|Project Creation: Floating World
Posted by Duncan Glenday, SoT Staff Writer on 2006-03-25 00:53:34
Hugo Flores's previous works with his band Sonic Pulsar have been well received on these pages, and we describe them as "somewhere between Ayreon and hard rock ... lightly metallic, very technical, well constructed and characterized by good melodies". Oh - and we added a "Well recommended". With Project Creation Flores takes a huge leap forward - this record is very melodic, well performed, reasonably complex and nicely structured - and above all, it's a damned nice listen.
Imagine a less-bombastic Ayreon album - or a more proggy version of Aina or Missa Mercuria. Like those, Project Creation is one man's vision, performed by a number of the genre's luminaries - it is a well coordinated collaboration of nine different high-caliber musicians and vocalists that sets it among the ranks of the better progressive rock operas. An interesting side-note - this is the first 'project' of its kind to emanate from Portugal, which is home to Flores and all of the guest artists.
The Floating World tells the unlikely sci-fi story of a dying planet whose inhabitants float off on some craft described as an artificial satellite (a 'floating world', you see) in search of a new world to occupy. Opening track "The Floating World" describes the planet-like space ship, track 2 "Living Under A Blue Sky" is the travelers' recollections of home, track 3 describes "The Desert Planet" they've discovered and plan to revitalize, and track 4 "The Civilization" describes the culture that has developed on their floating world craft thingy. Together, these form a 21-minute introduction to the record's theme, and the piece evolves from there - both musically, and in the storyline. Flores won't expect any offers from Hollywood for his scriptwriting, but as with all good concept pieces, the story adds an important dimension and cohesion to the whole album. Click here to view an interesting video 'teaser'. Hugo plans to have "The Floating World" as a single, and has spoken about making it into a 3D/CGI video.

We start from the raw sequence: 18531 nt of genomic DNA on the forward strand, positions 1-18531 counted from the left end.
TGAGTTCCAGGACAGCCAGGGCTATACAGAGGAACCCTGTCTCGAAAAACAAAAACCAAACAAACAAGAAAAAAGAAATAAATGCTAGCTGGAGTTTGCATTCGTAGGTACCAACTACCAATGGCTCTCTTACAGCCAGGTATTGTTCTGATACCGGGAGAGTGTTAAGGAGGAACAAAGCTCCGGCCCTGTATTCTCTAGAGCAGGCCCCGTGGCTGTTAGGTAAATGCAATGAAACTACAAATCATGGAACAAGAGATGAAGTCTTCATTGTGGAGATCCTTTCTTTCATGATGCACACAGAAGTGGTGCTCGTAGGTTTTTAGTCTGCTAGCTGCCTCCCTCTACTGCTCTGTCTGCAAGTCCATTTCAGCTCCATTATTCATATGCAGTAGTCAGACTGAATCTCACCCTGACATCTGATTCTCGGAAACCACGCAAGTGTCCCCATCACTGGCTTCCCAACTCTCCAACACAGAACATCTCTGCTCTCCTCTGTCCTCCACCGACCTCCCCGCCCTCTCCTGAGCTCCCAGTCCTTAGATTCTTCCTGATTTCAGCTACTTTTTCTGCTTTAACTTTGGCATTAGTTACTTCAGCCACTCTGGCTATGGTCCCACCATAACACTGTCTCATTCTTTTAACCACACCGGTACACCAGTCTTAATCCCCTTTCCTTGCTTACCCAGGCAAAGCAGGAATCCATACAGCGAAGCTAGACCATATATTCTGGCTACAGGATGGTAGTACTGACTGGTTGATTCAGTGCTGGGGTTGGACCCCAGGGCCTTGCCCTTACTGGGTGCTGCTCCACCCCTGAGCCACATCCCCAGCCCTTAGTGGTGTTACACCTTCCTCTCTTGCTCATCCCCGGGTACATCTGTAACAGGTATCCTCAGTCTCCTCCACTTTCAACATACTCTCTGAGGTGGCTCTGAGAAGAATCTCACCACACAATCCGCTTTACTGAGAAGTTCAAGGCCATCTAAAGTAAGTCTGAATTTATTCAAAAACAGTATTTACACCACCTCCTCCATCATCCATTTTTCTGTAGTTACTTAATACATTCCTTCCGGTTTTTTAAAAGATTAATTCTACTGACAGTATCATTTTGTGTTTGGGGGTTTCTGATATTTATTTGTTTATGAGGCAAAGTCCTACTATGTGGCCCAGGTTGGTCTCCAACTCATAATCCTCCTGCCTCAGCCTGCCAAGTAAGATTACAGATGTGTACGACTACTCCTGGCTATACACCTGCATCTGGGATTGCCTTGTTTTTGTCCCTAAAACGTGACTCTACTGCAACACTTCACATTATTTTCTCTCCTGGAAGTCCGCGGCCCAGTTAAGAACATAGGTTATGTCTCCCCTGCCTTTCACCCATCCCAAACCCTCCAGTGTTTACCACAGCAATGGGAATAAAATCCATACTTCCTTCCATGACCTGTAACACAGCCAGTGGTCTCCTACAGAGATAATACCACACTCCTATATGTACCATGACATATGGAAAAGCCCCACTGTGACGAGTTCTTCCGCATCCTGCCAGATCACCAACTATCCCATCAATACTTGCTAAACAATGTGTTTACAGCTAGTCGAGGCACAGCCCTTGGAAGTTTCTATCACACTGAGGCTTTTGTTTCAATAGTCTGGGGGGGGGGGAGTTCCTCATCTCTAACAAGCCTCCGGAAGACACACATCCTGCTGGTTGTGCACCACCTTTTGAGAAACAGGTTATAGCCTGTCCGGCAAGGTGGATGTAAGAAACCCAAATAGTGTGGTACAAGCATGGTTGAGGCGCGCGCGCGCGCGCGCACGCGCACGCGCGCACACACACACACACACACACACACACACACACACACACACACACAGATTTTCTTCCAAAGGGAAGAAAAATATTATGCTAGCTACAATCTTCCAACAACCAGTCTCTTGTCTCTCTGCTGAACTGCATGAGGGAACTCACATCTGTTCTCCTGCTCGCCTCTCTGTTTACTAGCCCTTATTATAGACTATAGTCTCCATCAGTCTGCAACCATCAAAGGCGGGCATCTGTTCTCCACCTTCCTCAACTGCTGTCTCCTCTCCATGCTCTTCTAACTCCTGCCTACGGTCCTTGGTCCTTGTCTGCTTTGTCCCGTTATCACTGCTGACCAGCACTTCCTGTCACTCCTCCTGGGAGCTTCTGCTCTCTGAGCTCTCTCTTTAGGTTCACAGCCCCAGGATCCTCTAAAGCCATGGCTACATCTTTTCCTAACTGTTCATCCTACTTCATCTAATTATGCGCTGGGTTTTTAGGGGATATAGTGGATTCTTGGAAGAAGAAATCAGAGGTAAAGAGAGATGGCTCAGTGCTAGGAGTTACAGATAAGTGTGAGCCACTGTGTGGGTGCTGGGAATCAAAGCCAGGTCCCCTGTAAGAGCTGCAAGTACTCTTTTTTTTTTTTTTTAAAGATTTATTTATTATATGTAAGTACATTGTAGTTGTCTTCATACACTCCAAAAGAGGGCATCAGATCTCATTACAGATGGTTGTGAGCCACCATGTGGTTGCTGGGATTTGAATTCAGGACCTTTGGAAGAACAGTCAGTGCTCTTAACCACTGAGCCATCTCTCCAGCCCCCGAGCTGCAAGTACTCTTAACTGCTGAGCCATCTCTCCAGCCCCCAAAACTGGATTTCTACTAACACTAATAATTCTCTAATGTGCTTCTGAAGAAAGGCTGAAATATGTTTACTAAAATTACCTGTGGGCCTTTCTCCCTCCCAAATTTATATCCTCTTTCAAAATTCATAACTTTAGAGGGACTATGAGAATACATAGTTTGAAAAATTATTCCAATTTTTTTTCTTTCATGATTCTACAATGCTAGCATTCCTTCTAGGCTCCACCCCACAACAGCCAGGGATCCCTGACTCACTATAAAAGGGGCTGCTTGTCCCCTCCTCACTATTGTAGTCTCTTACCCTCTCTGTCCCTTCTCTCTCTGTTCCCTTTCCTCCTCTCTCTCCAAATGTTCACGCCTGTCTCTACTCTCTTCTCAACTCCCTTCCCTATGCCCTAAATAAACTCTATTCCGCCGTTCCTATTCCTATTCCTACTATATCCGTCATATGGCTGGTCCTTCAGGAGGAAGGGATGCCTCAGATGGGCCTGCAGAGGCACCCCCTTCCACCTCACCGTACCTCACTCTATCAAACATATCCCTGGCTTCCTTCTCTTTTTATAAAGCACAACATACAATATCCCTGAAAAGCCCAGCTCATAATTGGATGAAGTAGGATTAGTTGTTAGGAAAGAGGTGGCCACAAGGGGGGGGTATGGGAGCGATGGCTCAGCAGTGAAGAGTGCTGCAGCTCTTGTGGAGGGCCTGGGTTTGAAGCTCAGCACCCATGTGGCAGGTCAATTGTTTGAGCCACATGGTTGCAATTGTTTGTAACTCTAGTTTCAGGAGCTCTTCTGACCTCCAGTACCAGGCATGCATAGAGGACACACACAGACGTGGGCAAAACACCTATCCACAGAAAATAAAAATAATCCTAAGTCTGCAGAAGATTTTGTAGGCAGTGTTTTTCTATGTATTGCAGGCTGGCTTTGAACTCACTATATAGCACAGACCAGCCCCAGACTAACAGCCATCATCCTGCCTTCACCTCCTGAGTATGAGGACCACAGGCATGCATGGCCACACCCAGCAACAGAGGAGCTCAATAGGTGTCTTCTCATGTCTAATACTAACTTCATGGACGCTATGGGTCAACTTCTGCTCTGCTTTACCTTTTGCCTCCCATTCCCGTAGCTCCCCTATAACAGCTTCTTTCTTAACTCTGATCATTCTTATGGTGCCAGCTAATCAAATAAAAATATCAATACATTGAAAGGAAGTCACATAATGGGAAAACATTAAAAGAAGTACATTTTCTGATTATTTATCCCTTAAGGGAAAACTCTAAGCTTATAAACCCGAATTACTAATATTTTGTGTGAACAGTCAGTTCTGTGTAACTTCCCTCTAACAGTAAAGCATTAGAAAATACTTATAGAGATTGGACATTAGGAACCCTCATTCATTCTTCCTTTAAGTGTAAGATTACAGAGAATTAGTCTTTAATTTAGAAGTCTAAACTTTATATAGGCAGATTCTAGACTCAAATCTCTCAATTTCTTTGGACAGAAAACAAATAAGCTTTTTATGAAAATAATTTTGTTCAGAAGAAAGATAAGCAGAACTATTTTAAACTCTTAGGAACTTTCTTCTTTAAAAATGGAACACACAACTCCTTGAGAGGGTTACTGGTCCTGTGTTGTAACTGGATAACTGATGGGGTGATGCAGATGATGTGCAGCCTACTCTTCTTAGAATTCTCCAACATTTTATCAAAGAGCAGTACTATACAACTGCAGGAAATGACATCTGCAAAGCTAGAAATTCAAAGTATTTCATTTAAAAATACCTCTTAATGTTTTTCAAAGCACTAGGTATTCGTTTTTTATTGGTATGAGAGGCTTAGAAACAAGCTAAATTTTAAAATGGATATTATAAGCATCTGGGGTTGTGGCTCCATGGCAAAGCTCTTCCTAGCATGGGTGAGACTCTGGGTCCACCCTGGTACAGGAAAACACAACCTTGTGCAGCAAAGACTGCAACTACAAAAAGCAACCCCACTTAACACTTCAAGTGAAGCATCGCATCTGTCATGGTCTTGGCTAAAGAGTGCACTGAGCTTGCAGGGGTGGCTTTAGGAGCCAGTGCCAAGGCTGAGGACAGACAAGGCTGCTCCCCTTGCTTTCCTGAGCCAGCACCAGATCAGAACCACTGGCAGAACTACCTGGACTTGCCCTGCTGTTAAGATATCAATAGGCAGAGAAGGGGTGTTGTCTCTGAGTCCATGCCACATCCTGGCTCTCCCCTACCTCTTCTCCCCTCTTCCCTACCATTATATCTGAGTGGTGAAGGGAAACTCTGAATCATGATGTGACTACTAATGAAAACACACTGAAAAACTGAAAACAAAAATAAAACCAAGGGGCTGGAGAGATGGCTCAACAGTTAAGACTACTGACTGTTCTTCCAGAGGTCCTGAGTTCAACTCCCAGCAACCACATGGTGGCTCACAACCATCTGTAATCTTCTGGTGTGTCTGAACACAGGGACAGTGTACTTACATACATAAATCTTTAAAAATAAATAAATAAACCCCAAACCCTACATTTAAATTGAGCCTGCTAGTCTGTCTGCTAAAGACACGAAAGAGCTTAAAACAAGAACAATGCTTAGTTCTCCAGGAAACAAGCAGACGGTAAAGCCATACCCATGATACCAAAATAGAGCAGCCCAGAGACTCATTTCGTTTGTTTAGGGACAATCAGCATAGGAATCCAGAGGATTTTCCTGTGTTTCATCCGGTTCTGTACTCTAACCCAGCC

Every song is different, although all share a slightly spacey feel, good melodies and a very full sound. The variety is enhanced by contributions from cello, flute sax, imaginative synthesizer sounds and three separate vocalists. Flores makes good use of the rich female vocal tones of Alda Reis, and the multi-part choruses - particularly the female choruses - are some of the more pleasing components of the record. The English-language lyrics are lightly accented, and male vocalist 'Linx' delivers a clean, well controlled performance - not the strongest you'll hear, but the songwriting has been crafted around his style. Good piano work yields some of the nicer moments, and the only instrument that is surprisingly under-utilized is the wonderful guitar lines that were so central to the success of Flores's previous albums. And unlike Sonic Pulsar, when wearing his Project Creation hat, Flores thankfully uses a real drummer.
It is impossible to describe this music without making comparisons to Ayreon. Project Creation is more contained, not as over-produced, and it doesn't share quite the same flair, but it shares the pleasing melodies, diverse songwriting and imaginative compositions. There's nothing new here, but it's a well constructed, very enjoyable body of work. This was Part 1, and Flores has plans to release parts 2 and 3. And if he continues the growth we've witnessed since the first Sonic Pulsar album, expect big things from the Iberian peninsula. And like our closing comment on the last Sonic Pulsar album - we'll close with a "Well recommended."